Our Children Quotes and Poems


  • All kids are gifted; some just open their packages earlier than others. (Michael Carr)
  • Children are the living messages we send to a time we will not see. (John W. Whitehead)
  • Can it be there was only one summer that I was ten? It must have been a long one then… (May Swenson)
  • Each child is a unique and unrepeatable miracle
  • Each day of our lives we make deposits in the memory banks of our children. (Charles R. Swindoll)
  • From the moment I saw you I knew it would be a Grand Adventure!
  • If a child is to keep alive his inborn sense of wonder, he needs the companionship of at least one adult who can share it, rediscovering with him the joy, excitement and mystery of the world we live in. (Rachel Carson)
  • I’m as lucky as can be, for the world’s best dad belongs to me
  • Negotiating techniques do not work all that well with kids, because in the middle of a negotiation, they will say something completely unrelated such as, “You know what? I have a belly button!” and completely throw you off guard. (Bo Bennett)
  • Once in a young lifetime one should be allowed to have as much sweetness as one can possibly want and hold. (Judith Olney)
  • Television has changed a child from an irresistible force to an immovable object. (Laurence J. Peter)
  • There are children born to be children, and others who must mark time till they can take their natural places as adults
  • Tiny children want to learn to the degree that they are unable to distinguish learning from fun. (Glenn Doman)
  • To be in your children’s memories tomorrow, you have to be in their lives today.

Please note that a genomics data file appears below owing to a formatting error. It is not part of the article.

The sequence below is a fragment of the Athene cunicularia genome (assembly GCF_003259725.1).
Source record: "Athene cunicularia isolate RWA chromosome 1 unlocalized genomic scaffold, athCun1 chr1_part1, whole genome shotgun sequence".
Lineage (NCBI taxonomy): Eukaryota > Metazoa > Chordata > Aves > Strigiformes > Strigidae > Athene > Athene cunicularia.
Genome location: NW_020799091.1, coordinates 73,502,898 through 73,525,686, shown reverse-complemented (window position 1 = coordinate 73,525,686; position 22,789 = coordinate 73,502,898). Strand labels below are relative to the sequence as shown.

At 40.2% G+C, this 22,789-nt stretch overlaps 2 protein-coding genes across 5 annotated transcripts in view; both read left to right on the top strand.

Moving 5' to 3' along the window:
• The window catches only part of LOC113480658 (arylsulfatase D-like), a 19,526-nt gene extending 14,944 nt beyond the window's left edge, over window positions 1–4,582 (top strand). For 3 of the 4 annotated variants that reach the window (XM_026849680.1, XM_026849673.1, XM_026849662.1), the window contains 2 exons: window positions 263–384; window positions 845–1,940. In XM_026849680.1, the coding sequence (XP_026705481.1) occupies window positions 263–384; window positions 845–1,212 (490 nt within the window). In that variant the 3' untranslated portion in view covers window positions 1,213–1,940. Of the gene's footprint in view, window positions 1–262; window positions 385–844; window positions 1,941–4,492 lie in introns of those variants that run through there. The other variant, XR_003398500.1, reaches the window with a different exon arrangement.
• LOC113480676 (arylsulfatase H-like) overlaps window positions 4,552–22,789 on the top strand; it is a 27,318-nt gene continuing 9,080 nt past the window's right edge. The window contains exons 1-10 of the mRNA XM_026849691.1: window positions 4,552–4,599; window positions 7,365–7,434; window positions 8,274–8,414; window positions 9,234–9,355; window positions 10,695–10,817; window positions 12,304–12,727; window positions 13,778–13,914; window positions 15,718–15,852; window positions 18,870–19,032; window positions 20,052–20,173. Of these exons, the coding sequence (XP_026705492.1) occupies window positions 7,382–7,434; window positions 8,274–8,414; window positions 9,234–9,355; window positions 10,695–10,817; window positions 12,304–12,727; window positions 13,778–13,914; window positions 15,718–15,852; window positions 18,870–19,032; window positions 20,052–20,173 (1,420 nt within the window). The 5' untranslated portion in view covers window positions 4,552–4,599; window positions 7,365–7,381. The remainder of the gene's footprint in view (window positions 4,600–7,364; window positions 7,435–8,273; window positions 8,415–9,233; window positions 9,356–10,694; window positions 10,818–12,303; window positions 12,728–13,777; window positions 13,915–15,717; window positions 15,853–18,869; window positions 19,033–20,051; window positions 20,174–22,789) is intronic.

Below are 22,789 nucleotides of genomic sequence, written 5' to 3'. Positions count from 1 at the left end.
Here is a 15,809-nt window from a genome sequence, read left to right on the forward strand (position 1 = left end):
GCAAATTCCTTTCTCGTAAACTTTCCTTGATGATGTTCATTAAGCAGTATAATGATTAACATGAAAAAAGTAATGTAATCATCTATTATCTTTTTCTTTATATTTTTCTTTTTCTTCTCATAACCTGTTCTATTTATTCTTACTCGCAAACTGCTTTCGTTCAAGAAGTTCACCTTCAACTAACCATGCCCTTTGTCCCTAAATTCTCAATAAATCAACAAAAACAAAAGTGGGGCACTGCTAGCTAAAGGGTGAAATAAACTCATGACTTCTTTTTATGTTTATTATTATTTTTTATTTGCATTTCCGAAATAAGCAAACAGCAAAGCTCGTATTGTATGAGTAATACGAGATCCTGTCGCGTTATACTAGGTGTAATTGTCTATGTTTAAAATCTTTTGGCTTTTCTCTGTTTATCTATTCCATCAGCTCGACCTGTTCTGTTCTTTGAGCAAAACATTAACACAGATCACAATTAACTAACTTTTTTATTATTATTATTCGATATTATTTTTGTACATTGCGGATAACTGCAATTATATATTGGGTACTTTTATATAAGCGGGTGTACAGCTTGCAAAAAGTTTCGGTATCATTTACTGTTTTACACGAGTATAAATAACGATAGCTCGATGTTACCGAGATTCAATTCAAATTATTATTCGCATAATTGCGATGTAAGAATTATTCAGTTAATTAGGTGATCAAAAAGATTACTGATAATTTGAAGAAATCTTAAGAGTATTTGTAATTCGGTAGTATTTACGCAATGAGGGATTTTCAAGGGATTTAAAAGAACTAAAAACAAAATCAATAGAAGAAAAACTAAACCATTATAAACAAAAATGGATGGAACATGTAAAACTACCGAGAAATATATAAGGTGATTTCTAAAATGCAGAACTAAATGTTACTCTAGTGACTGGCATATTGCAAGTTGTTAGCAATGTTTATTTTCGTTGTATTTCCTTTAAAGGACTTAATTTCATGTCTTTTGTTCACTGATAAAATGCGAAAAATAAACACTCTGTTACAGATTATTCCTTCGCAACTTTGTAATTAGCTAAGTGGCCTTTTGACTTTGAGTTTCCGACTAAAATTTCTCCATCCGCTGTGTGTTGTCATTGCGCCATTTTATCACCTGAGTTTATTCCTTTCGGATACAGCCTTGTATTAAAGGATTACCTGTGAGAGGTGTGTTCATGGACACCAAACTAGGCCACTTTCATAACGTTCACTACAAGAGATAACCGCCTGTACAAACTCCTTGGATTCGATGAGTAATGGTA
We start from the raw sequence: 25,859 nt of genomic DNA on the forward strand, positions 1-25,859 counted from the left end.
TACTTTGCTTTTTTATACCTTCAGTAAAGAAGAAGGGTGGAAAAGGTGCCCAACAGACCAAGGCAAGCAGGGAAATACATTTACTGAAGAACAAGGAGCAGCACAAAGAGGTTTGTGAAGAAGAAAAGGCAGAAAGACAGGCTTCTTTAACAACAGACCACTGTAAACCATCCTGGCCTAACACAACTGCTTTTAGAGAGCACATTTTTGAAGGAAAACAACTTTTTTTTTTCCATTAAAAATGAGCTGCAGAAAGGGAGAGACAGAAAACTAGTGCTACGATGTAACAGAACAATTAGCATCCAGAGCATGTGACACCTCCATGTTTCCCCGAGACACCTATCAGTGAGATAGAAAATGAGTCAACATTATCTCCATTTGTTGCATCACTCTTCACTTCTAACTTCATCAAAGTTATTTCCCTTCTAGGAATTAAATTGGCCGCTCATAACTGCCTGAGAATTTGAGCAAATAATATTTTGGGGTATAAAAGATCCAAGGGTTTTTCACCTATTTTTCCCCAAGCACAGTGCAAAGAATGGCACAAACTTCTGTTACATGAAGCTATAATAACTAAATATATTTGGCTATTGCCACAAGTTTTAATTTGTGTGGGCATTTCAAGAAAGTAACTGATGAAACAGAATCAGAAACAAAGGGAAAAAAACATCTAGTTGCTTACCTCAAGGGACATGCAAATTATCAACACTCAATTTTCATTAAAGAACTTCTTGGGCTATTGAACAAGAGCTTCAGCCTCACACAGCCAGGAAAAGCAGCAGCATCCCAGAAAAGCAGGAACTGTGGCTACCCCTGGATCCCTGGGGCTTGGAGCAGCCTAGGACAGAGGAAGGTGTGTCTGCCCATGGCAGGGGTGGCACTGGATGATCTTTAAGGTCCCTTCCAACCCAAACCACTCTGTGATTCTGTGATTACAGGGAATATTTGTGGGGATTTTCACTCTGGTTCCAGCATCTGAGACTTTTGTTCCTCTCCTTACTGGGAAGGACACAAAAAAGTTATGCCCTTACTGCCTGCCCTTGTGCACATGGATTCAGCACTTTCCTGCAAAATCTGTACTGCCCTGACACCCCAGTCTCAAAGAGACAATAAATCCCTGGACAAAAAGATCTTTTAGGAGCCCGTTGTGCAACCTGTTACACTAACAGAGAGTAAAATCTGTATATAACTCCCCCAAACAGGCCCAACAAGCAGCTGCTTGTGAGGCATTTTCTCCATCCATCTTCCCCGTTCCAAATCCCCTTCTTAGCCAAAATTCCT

• To observe people in conflict is a necessary part of a child’s education. It helps him to understand and accept his own occasional hostilities and to realize that differing opinions need not imply an absence of love. (Milton R. Sapirstein)
  • You can learn many things from children. How much patience you have, for instance. (Franklin P. Jones)
  • Youth lives in an atmosphere of energy waiting to make contact. (Hallie Flanagan)

from The Prophet

(Kahil Gibran)

Your children are not your children.
They are the sons and daughters of life’s longing for itself.

They come through you, not from you.
And though they are with you, they belong not to you.

You may give them your love but not your thoughts,
For they have their own thoughts.

You may house their bodies but not their souls,
For their souls dwell in the house of tomorrow,
Which you cannot visit, not even in your dreams.

The Middle Child

Even though you’re not the oldest,
or the youngest, you see,
Being in the middle is a really neat place to be!
The middle of a sandwich
is the most important part,
And in the middle of your body,
you will find your heart.
The engine in the middle
is what runs a good machine;
And our family wouldn’t be the same
without you in between.

Second Child Syndrome